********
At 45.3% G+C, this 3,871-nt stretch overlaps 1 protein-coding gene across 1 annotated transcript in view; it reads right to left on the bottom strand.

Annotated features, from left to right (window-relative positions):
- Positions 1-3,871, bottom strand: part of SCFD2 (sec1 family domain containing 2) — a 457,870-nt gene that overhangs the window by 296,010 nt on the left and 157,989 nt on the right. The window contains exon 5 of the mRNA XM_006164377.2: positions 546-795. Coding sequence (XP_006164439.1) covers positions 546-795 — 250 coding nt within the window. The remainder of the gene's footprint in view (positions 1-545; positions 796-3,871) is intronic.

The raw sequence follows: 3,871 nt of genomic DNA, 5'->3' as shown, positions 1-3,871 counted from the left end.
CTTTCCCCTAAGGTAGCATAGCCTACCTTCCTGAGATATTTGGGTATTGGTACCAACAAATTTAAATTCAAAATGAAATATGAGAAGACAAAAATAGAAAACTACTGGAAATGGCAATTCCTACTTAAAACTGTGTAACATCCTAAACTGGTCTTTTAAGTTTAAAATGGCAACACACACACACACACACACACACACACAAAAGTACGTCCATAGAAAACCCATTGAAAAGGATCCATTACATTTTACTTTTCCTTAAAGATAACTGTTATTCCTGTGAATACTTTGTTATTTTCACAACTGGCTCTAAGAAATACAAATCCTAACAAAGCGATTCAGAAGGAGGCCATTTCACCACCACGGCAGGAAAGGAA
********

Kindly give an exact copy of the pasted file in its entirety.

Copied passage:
At 45.3% G+C, this 3,871-nt stretch overlaps 1 protein-coding gene across 1 annotated transcript in view; it reads right to left on the bottom strand.

Annotated features, from left to right (window-relative positions):
- Positions 1-3,871, bottom strand: part of SCFD2 (sec1 family domain containing 2) — a 457,870-nt gene that overhangs the window by 296,010 nt on the left and 157,989 nt on the right. The window contains exon 5 of the mRNA XM_006164377.2: positions 546-795. Coding sequence (XP_006164439.1) covers positions 546-795 — 250 coding nt within the window. The remainder of the gene's footprint in view (positions 1-545; positions 796-3,871) is intronic.

The raw sequence follows: 3,871 nt of genomic DNA, 5'->3' as shown, positions 1-3,871 counted from the left end.
CTTTCCCCTAAGGTAGCATAGCCTACCTTCCTGAGATATTTGGGTATTGGTACCAACAAATTTAAATTCAAAATGAAATATGAGAAGACAAAAATAGAAAACTACTGGAAATGGCAATTCCTACTTAAAACTGTGTAACATCCTAAACTGGTCTTTTAAGTTTAAAATGGCAACACACACACACACACACACACACACACAAAAGTACGTCCATAGAAAACCCATTGAAAAGGATCCATTACATTTTACTTTTCCTTAAAGATAACTGTTATTCCTGTGAATACTTTGTTATTTTCACAACTGGCTCTAAGAAATACAAATCCTAACAAAGCGATTCAGAAGGAGGCCATTTCACCACCACGGCAGGAAAGGAA